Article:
Tungsten Inert Gas/ Gas Tungsten Arc Welding
TIG or GTA welding processes function through the use of a non-consumable electrode made from tungsten that feeds the welding arc with the high-electric current. The weld puddle is protected from contamination by shielding gas, since, when TIG or GTAW welding, you don’t want your puddle contaminated. Be read with a wire or filler metal to weld your joint.
TIG welding is highly popular for titanium welding, as well as its alloys. If working on slim joints that are under 2.5mm thick, you won`t need a filler material for your TIG weld. However, for slightly thicker sheets, you will need to use filler metals to ensure the resulting joints are durable.
Resistance Welding (RW)
Did you know that RW is defined as a thermo-electric process that, through a controlled current, fuses two metals? As a result, you should expect to use a high level of pressure when resistance welding since this process works by restricting heat to the welding target area.
Resistance welding comes in handy when welding in a bid to fuse titanium with its several alloys either for continuous welds or for a spot. You can rely on RW to weld stainless steel plates or carbon steel with titanium.
Laser-Beam Welding (LBW)
LBW uses a laser to fuse two metal sheets together. By heating, melting, and merging the intersection separating two plates, LBW helps you to form a joint. The molten puddle cools and solidifies to form a strong, highly durable weld.
LBW is widely preferred for titanium projects as it eliminates the need to use a vacuum chamber. You will still need to use a shielding gas to reduce the risk of contaminating the puddle as it cools.
Plasma Arc Welding (PAW)
PAW functions in a similar way to the TIG as it relies on an arc placed between the workpiece and tungsten electrode. You can use PAW on virtually all classifications of titanium, and it also works well with thick metal sheets.
Gas-Metal Arc Welding (GMAW)/ Metal Inert Gas
MIG relies on feeding a continuously heated metal wire through the use of a welding gun. For this process, you will need a shielding gas to keep your weld puddle free from contamination. GMAW is a preferred method for most professional welders due to its impressive productivity rates and metal deposition.
GMAW can also be used on titanium welds, especially plates that are under 3mm thick.
Friction Welding (FRW)
Through friction, this technique fuses two metals together, thus resulting in fairly strong joints. FRW is popular in several industries and is ideal for joining rods, tubes, and even pipes. It is ideal when you don’t have all the required protective measures in place, as it isn’t too demanding in regards to joint cleanliness.
As we have established in our discussion so far, welding titanium is similar to working on other metals. The challenge, however, is to minimize its overall reactivity by observing relevant safety and shielding measures. Always ensure that all materials are adequately cleaned before you weld. By doing so, you will be well placed to make some pretty amazing joints. The main trick is to have adequate measures in place to protect against contamination.
Frequently Asked Questions on Welding Titanium
Is it possible to Weld on Titanium?
Yes, you can. Welding on titanium is possible. The golden rule (as repeated severally in this read) is to factor in titanium`s unique properties and consequently work on extra clean surfaces. Clean with chlorine-free chemical cleaners that are inflammable. You should also take time to clean the workpiece and eliminate the oxide layer as well as other impurities before commencing your project. Always look to provide the right level of coverage to your base metal to ensure you make a durable weld.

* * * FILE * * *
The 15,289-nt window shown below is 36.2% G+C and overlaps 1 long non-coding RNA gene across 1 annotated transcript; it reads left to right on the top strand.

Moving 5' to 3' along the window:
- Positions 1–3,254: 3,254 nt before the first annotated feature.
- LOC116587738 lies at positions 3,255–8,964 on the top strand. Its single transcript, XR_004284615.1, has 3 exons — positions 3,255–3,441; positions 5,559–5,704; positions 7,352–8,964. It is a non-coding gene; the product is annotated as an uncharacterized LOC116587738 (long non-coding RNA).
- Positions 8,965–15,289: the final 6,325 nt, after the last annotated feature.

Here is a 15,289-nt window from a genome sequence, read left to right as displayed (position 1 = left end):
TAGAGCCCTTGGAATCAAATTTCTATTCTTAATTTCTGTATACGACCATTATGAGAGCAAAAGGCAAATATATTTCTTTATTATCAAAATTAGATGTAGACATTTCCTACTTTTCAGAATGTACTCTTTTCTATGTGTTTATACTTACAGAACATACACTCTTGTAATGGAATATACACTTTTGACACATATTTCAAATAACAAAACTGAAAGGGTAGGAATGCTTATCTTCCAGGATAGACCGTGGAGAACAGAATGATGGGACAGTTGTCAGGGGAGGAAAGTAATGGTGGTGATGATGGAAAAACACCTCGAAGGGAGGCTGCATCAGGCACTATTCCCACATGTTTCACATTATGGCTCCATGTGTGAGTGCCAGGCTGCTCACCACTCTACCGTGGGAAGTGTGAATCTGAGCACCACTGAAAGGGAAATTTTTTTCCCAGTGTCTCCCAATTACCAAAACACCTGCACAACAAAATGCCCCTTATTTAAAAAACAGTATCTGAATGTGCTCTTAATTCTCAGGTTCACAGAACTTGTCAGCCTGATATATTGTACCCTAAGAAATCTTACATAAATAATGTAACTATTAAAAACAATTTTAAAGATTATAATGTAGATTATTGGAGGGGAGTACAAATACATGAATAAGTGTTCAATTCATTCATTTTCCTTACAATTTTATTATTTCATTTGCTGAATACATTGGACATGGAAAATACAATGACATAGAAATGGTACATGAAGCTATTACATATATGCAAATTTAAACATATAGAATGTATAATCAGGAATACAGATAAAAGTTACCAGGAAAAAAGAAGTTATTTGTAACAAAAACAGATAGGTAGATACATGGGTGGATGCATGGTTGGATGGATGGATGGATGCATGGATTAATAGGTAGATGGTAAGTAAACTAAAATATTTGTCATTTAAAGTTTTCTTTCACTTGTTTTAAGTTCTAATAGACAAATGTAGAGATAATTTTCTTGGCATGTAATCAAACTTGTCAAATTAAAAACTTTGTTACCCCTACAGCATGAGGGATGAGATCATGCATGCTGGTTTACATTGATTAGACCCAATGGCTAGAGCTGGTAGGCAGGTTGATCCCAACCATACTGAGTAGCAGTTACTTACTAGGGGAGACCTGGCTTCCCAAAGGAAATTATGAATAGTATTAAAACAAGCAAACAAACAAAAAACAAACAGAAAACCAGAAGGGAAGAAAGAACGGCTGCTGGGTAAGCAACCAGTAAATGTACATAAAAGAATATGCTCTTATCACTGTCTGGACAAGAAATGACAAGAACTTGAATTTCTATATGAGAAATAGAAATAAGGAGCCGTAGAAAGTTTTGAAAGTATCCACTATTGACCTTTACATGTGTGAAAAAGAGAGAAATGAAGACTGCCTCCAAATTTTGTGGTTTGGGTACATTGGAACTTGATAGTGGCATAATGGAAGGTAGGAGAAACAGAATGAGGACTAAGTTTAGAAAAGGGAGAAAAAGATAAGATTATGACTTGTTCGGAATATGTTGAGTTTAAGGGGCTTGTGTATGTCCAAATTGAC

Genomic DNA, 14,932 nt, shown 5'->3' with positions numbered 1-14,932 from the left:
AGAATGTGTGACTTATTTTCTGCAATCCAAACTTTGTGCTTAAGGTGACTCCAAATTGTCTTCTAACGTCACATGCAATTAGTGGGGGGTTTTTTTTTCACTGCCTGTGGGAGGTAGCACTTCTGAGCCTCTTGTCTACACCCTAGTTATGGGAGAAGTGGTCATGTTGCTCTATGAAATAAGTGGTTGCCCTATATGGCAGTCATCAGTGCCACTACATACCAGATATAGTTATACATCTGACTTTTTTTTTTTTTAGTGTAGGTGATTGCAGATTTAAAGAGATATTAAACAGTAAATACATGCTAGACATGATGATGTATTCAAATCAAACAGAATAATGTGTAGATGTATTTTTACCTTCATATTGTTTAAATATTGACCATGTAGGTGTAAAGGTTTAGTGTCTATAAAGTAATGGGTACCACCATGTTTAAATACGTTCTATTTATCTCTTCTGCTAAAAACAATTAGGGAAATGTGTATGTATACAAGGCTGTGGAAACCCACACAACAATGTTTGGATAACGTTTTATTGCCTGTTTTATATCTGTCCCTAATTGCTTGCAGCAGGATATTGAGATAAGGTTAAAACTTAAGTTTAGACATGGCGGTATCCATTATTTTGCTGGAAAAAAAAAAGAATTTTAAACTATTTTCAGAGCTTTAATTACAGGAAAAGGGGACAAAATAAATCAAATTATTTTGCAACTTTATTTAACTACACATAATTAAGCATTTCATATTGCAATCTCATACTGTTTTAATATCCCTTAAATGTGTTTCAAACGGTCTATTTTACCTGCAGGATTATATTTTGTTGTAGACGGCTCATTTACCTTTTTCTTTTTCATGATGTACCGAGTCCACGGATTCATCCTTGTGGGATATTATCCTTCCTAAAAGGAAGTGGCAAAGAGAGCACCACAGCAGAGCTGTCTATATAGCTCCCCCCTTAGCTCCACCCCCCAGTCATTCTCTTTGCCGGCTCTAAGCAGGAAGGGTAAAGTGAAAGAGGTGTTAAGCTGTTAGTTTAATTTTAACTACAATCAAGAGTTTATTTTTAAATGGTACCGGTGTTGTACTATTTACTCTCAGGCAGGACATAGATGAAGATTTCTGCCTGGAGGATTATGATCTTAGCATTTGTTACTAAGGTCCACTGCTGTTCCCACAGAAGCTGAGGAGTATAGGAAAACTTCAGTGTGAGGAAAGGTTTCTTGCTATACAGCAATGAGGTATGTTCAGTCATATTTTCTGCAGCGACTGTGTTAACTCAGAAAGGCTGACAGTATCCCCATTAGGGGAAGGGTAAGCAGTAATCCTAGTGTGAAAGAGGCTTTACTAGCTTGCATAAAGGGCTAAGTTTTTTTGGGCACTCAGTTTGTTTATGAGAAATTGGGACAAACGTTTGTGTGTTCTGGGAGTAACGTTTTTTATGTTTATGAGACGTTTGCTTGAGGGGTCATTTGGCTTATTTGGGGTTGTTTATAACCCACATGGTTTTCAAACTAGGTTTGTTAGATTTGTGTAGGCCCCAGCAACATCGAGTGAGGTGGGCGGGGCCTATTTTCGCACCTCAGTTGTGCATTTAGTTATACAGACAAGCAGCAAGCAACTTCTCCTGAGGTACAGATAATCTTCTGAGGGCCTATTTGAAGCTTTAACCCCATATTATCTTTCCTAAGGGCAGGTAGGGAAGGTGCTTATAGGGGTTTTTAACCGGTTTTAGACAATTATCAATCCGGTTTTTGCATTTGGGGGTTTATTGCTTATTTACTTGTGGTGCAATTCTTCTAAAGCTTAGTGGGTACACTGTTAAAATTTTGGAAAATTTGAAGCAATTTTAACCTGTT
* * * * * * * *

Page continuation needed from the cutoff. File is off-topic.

Is it Possible to MIG weld Titanium?
Although most welders prefer TIG welding, you can also MIG weld as a method to weld titanium. However, be sure to weld on plates 3mm thick and above to avoid burning through and ruining the plate.
Is it possible to weld Titanium and Stainless Steel?
Yes, you can; the caveat, however, is that you need to use the purest form of Argon possible. Afterward, you can proceed with your welding project.
Is it possible to Weld Titanium and Aluminum?
Yes, you can. However, you will need incredibly high heat levels. Your filler wire, in the case of welding the two metals together, will have to be aluminum. However, you will need to keep titanium below 2000 degrees to ensure that it melts at the intersection and consequently produces a highly durable joint. Maintain the titanium at 1670 degrees (its melting point) is recommended as it completely removes the unwanted risk of burning through. All you have to do is factor in the unique properties associated with titanium, and you will be well placed to make a fantastic weld.
Safety Tips when Welding Titanium
Welding titanium, similar to other welding projects, requires you to prioritize and observe safety rules. As such, you should always have a properly fitted face shield on to keep your eyes safe and face free from any sparks or resulting debris.
Additionally, always weld when wearing a non-flammable shirt or attire, preferably long-sleeved to cover all exposed skin. You also need to put on close-toed warehouse shoes to keep all your exposed surfaces protected.
Never weld without putting your welding gloves on as this is a recipe for disaster.
Earplugs and muffs can come in handy in welding noise reduction and also in preventing stray sparks from making way inside the ear canal.
As we have revealed in this read, welding titanium is not too hard a task. Provided you take adequate precautions in cleaning all surfaces, you will be well placed to make lasting titanium welds.
The most preferred welding method for titanium is TIG welding, but you can also use MIG welding for fairly thicker plates.
Remember to always use 99.999% pure argon as this is the best way to avoiding contamination and ensure that your titanium welds turn out as desired.